After that there was still a lot of work to do setting up the world with Zach and Austin, but the initial germ of the idea happened awhile ago.
TCV: Wild Blue Yonder‘s character and vehicle designs have a retro-future, World War II feel to them. What design influences did you draw upon, and how much interaction is there between yourself, Austin, and Zach when it comes to coming up with the designs?
MR: Zach took all of our ideas and pushed them to a whole new level. I have the easy part of the job when I’m describing something in the script. I wanted planes that could zig and zag, that could move up down and all around. And also could carry jetpackers into battle. Zach has to make it a real, plausible world and he has done that times 10.
Zach was also very insistent that our tech made sense and that it could work. That was really important to him. His only other request was that he wanted Cola’s jet to be a P-38. [The Lockheed P-38 Lightning—ed.] We obviously have Cola’s plane and the Dawn’s rundown tech, but each group we meet in the air will have a different vibe just based off of how they developed things and their available resources when they started to make their air barges. The Judge and his fleet are a bit more advanced because they evolved from a more advanced military base.
I think we all wanted it to feel pulp and really lived in. That was the most important thing. We wanted it to feel like a world that has existed for awhile. These ships have been floating for generations now. We are living in a place where no one alive remembers the world as it was before.
TCV: With three people involved in the core task of creating the basics of the book, what is the give and take like? Is this a case where Cola is “your character”, Tug is “Zach’s character,” Austin has his own characters, and so on and so forth?
MR: With this story, and with other stories we are working on together this might not be the case, I brought a lot of the world and characters to the discussion to begin with. Then we all worked on developing the characters and the world from there. We just talk about it and work it out in our minds. Austin and I then spent a lot of time talking characters and their lives. How they became who they are. What their motivations are, etc.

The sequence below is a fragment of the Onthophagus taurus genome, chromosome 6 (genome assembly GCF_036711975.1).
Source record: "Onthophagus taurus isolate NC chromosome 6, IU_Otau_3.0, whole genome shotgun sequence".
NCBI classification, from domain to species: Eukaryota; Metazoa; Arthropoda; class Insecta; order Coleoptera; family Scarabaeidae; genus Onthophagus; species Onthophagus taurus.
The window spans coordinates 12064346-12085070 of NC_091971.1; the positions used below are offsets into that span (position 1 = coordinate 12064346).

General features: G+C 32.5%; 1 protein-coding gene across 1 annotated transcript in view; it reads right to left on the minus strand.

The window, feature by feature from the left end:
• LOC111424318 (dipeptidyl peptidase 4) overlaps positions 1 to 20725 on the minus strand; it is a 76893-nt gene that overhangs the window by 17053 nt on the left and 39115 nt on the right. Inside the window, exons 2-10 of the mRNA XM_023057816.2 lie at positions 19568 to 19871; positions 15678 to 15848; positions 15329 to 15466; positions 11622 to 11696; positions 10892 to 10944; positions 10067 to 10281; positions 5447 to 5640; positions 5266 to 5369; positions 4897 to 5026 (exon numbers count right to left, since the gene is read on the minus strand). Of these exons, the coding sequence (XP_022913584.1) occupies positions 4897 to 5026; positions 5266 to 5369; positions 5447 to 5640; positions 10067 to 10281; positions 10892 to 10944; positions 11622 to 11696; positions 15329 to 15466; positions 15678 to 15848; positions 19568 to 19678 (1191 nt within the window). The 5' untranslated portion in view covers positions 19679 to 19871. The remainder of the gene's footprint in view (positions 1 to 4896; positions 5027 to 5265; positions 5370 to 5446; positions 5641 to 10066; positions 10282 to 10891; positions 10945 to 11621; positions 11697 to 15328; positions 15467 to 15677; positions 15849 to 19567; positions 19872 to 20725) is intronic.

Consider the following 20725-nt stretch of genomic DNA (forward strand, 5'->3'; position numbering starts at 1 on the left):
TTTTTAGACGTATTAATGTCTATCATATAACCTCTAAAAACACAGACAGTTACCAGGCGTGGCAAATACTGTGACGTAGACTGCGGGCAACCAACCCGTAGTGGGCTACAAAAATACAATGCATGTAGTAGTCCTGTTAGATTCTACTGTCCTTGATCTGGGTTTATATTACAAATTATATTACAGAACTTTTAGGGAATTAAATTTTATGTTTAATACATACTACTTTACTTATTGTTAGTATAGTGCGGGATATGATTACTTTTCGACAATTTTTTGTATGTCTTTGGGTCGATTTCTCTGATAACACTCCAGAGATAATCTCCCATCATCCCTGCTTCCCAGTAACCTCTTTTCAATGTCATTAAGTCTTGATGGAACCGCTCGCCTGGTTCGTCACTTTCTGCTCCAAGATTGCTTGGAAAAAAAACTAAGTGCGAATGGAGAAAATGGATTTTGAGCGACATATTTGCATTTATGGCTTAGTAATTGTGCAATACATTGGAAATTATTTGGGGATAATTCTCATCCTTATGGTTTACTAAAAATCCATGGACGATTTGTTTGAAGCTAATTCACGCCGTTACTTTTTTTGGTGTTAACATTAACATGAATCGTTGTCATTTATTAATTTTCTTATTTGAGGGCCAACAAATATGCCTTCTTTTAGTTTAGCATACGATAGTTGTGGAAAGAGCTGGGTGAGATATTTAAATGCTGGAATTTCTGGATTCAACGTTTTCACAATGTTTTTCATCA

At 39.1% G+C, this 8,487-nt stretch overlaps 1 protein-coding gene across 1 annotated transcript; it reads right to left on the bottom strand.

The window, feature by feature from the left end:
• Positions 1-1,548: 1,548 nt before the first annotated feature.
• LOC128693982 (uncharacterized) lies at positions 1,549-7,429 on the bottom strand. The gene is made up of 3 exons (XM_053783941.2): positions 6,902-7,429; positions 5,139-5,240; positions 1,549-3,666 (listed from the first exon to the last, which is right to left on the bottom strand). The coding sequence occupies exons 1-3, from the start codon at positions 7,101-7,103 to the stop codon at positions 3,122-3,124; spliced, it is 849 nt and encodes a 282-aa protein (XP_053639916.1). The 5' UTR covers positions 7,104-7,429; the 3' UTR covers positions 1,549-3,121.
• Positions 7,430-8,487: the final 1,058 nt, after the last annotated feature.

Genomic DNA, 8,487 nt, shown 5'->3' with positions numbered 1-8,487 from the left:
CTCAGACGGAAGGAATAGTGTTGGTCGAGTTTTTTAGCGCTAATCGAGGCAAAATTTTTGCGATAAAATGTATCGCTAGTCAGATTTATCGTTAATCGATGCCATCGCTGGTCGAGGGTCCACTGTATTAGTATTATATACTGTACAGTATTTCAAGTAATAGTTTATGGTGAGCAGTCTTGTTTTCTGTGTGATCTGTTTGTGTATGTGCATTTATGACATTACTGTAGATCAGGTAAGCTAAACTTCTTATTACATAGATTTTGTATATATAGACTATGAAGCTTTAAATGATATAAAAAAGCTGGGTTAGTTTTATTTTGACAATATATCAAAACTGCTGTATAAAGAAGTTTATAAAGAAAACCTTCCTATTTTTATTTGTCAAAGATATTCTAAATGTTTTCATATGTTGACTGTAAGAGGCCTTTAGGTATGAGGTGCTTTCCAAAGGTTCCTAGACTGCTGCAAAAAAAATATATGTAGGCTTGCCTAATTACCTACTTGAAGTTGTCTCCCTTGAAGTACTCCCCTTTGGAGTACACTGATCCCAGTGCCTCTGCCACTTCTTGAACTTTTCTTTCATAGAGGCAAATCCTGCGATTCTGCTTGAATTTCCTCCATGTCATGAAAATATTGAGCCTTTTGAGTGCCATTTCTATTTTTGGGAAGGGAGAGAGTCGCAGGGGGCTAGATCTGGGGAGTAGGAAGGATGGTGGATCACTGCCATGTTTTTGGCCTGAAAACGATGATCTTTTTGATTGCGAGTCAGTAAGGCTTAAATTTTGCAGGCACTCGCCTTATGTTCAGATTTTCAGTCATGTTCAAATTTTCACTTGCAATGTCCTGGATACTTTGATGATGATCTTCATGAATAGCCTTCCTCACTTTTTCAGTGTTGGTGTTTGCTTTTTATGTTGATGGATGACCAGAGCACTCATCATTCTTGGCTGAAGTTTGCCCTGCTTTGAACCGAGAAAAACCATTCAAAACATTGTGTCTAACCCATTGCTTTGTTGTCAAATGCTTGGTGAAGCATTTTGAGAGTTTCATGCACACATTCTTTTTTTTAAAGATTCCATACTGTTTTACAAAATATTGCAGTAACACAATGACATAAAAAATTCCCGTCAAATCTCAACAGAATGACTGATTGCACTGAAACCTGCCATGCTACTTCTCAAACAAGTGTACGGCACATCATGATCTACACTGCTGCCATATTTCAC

Then, I go off and rework the outline and we play with that again. There is some give and take. We try to make sure everyone’s concerns are addressed and added into the mix or dismissed. It can be stressful sometimes, but the end result is something we believe in. Then, in the end, I sit down and write the story. I’ll send that over and Austin and sometimes Zach will send back story notes. We discuss those a bit. Then I’ll take another pass and hopefully we end up with something really tight in the end.
TCV: The reader response to Wild Blue Yonder has been overwhelmingly positive. What are you finding most surprising about the reaction to the book?
MR: I think the best thing about the book is that they are surprised it has a solid, character driven story happening along with the bad ass visuals. Everyone knows Zach’s art is some of the best around. Or if they didn’t, they do now.
One thing we’ve been especially excited about is the reaction from female readers. We love writing Cola and it has been great to hear that readers are relating to her and Tug. We wanted to make all of these characters real, grounded people living in a fantastical world. Hopefully, everyone continues to stick with us because we really love telling stories in this world.
TCV: What was the inspiration for Cola? A casual observer would probably say that—unless you’re a creator with the kind of long-established familiarity on the level of, say, a Greg Rucka or a Gail Simone or a Brian K. Vaughan—selling a comic book, a non-superhero IP at that, with a female lead is something of an uphill battle. What does Wild Blue Yonder‘s reception suggest to you about the current comics audience?
MR: Cola is just an average late teenage young woman who happens to fly a jet fighter. I always approach her as a young woman and teenager first and then a pilot second. She has known no other life so to her, this is every day normal. Her life continues on while also serving as a protector of the Dawn. She should have good and bad days, first loves and arguments with her mom just like any teen would. I know a lot of strong women in my life and I try to use them as a guide in writing her.